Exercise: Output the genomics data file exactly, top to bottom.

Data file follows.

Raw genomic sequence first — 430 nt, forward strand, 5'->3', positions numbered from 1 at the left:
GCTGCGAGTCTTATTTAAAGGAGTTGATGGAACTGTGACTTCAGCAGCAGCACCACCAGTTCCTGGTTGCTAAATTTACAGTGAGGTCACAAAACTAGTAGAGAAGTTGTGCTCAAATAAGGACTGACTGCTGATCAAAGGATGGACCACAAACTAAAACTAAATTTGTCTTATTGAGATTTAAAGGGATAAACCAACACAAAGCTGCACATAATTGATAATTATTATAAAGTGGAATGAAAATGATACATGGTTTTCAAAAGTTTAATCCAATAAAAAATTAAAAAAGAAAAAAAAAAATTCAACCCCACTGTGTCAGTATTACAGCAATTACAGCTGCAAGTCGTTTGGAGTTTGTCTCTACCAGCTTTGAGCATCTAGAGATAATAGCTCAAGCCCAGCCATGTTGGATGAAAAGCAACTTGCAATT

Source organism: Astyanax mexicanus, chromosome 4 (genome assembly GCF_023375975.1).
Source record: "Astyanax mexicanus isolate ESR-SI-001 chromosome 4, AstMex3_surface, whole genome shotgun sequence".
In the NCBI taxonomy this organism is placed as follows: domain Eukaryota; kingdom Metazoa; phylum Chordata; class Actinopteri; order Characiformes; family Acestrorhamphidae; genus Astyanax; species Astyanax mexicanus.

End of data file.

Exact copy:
Raw genomic sequence first — 430 nt, forward strand, 5'->3', positions numbered from 1 at the left:
GCTGCGAGTCTTATTTAAAGGAGTTGATGGAACTGTGACTTCAGCAGCAGCACCACCAGTTCCTGGTTGCTAAATTTACAGTGAGGTCACAAAACTAGTAGAGAAGTTGTGCTCAAATAAGGACTGACTGCTGATCAAAGGATGGACCACAAACTAAAACTAAATTTGTCTTATTGAGATTTAAAGGGATAAACCAACACAAAGCTGCACATAATTGATAATTATTATAAAGTGGAATGAAAATGATACATGGTTTTCAAAAGTTTAATCCAATAAAAAATTAAAAAAGAAAAAAAAAAATTCAACCCCACTGTGTCAGTATTACAGCAATTACAGCTGCAAGTCGTTTGGAGTTTGTCTCTACCAGCTTTGAGCATCTAGAGATAATAGCTCAAGCCCAGCCATGTTGGATGAAAAGCAACTTGCAATT

Source organism: Astyanax mexicanus, chromosome 4 (genome assembly GCF_023375975.1).
Source record: "Astyanax mexicanus isolate ESR-SI-001 chromosome 4, AstMex3_surface, whole genome shotgun sequence".
In the NCBI taxonomy this organism is placed as follows: domain Eukaryota; kingdom Metazoa; phylum Chordata; class Actinopteri; order Characiformes; family Acestrorhamphidae; genus Astyanax; species Astyanax mexicanus.